Like the flowers before the spring? Or the Resistance during the big war? Or, maybe, the trains that rumble underneath most major cities.

drone spy

These days, it often means “hidden” as it “off the grid.” Not discoverable in the usual ways. Without an electronic footprint in the virtual universe. And good luck to you in achieving it. Got a Facebook account? Twitter? Snapchat? Do you blog or comment on others’ blogs? Do you use email? How about a credit card?

I’m not sure I was ever underground. I certainly never went to any lengths to keep my life a secret or hide whatever I was doing. As soon as there was an Internet, I was on it. The price of admission to the virtual world, the online society is personal privacy. Not every single bit of your privacy.


To the best of my knowledge, what we do and say in the privacy of our homes and cars remains there, barring some blabbermouth posting it somewhere. Otherwise, the minute you sign on up for your first social media account, you are in the net, on the grid, part of the web, and fair game for every organization who’d like a piece of you.

Is it annoying? Yes. Is it inevitable? Definitely.

You can rant, rail, whine, and moan about how the government is watching you and you would probably be correct. They are. They will. They always have done, only now, they can find you much more easily. Computers and cell phones have made spying on citizens a whole lot simpler.

And, of course, advertisers are targeting you. Scammers will find you.

Wailing and gnashing of teeth notwithstanding — what did you think was going to happen when you put your life online and made it public?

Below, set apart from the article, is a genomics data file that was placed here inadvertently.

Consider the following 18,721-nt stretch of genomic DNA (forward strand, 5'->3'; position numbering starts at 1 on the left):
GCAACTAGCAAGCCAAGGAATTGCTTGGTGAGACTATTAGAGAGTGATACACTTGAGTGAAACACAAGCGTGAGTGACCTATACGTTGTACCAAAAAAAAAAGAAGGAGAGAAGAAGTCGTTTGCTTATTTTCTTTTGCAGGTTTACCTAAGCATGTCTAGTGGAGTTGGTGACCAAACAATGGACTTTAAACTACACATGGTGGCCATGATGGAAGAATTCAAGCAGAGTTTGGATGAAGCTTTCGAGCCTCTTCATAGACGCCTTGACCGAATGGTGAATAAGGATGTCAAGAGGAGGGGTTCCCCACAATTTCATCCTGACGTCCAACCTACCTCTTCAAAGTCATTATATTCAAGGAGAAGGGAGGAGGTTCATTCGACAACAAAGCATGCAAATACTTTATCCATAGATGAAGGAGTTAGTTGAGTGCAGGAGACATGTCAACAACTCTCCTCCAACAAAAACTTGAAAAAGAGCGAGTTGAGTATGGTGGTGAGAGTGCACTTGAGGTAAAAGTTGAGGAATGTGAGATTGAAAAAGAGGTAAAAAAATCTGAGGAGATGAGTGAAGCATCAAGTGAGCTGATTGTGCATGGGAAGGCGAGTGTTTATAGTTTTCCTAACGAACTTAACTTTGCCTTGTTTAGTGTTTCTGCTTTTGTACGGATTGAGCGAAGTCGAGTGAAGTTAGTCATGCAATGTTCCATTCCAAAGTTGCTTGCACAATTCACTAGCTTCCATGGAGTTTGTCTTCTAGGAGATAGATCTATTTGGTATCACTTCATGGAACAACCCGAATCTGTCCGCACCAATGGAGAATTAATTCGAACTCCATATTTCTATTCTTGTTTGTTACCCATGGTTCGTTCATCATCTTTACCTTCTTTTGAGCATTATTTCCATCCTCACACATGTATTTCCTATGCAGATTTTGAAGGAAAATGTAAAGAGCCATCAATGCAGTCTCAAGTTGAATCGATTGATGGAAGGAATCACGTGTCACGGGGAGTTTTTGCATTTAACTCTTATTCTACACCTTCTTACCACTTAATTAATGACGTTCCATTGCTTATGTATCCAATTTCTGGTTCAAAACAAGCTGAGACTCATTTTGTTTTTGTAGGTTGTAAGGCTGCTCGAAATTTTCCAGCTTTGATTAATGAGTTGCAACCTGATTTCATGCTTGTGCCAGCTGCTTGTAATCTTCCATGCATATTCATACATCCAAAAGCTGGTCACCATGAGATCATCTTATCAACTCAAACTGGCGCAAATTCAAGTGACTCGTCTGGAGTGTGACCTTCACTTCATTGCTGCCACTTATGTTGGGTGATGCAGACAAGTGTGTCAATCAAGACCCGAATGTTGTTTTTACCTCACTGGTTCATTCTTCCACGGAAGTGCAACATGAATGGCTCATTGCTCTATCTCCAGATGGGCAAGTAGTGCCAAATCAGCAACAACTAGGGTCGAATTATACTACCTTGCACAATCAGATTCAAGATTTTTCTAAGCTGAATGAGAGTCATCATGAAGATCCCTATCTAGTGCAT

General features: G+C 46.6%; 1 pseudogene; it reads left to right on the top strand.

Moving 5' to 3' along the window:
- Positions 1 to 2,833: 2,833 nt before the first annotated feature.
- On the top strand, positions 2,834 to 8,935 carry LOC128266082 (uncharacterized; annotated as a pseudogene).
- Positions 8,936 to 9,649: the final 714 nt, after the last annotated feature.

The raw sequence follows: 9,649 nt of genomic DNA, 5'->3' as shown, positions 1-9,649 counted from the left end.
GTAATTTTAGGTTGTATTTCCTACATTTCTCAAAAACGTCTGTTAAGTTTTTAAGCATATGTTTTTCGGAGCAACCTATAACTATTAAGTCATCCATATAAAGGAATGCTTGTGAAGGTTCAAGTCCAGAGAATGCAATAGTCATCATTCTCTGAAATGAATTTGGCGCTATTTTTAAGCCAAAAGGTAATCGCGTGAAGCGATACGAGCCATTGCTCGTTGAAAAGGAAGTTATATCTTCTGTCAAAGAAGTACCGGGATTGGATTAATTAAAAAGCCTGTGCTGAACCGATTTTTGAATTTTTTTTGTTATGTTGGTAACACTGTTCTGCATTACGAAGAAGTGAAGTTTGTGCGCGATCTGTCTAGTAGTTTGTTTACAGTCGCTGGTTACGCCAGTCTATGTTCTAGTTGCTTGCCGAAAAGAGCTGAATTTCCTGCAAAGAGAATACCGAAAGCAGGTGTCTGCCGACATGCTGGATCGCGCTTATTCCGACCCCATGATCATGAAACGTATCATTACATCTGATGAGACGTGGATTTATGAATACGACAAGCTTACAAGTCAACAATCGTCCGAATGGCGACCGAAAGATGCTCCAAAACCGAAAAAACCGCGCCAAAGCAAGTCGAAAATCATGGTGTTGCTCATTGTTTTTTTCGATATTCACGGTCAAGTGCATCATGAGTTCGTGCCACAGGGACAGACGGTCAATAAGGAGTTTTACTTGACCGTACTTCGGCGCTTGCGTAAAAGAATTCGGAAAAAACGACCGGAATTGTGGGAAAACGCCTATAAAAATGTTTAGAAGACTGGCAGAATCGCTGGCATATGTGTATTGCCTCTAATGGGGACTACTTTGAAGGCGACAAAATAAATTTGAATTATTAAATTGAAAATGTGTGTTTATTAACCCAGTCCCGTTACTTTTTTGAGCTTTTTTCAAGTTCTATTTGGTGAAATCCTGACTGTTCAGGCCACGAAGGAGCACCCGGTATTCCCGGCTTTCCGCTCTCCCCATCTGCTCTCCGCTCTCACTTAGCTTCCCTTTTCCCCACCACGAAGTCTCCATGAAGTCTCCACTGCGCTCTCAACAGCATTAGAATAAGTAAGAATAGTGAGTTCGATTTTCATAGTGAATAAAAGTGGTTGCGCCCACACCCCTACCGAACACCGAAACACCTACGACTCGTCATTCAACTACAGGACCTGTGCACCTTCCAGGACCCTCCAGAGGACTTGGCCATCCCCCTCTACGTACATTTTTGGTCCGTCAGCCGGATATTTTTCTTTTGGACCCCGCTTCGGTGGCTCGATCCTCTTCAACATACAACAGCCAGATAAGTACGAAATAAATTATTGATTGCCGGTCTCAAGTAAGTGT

1. You have to go into this thing with open eyes. I am so tired of people that refuse to do this and that because everyone knows all your secrets. Are we really that important? We might be. All I know is that I carry on living my life, taking photos, writing blogs and I like it. It is all a matter of common sense what and where you make your remarks.

    Liked by 1 person

    1. I agree. We are so NOT suspicious and we are so NOT threatening to anyone, why would they bother us? We are of absolutely no value to the security people. So that’s exactly how I operate too. I go about my business and assume others will go about theirs and leave me in peace. Of course people can find me. But they could always find me, if they wanted to. If you own a house, have a telephone, pay taxes? They — whoever ‘they’ are — can find you. Anyone who believe otherwise is living in la-la-land.


    1. The thing is, they don’t really “listen.” They just troll for key words that alert the system of “something to check.” Most of the stuff is literally just noise to them. They collect gazillions of bytes of data … but they don’t have gazillions of people to interpret it.

      Liked by 1 person

  2. I remember when company email was an amazement; a rare and wondrous thing. Early on my rule of thumb was only sent it, only post it if you are willing for the entire world to see it. Nothing remains hidden on the net.


    1. I agree. I knew, from the beginning, that 1) no privacy in the office — ever, and 2) the internet is PUBLIC. Anything you say there is available to anyone and everyone. It’s oddly, the kids who seem to not get this. They use social media as a private communications network and are shocked when someone else — like MOM or DAD — sees it.


    1. And there’s also the reality that considering most of what we say is pretty benign, you can be pretty sure that the spies are not looking for us. They really don’t care. That we are monitored is probably a given, but whether or not anyone actually LISTENS to the stuff they record is a very different question.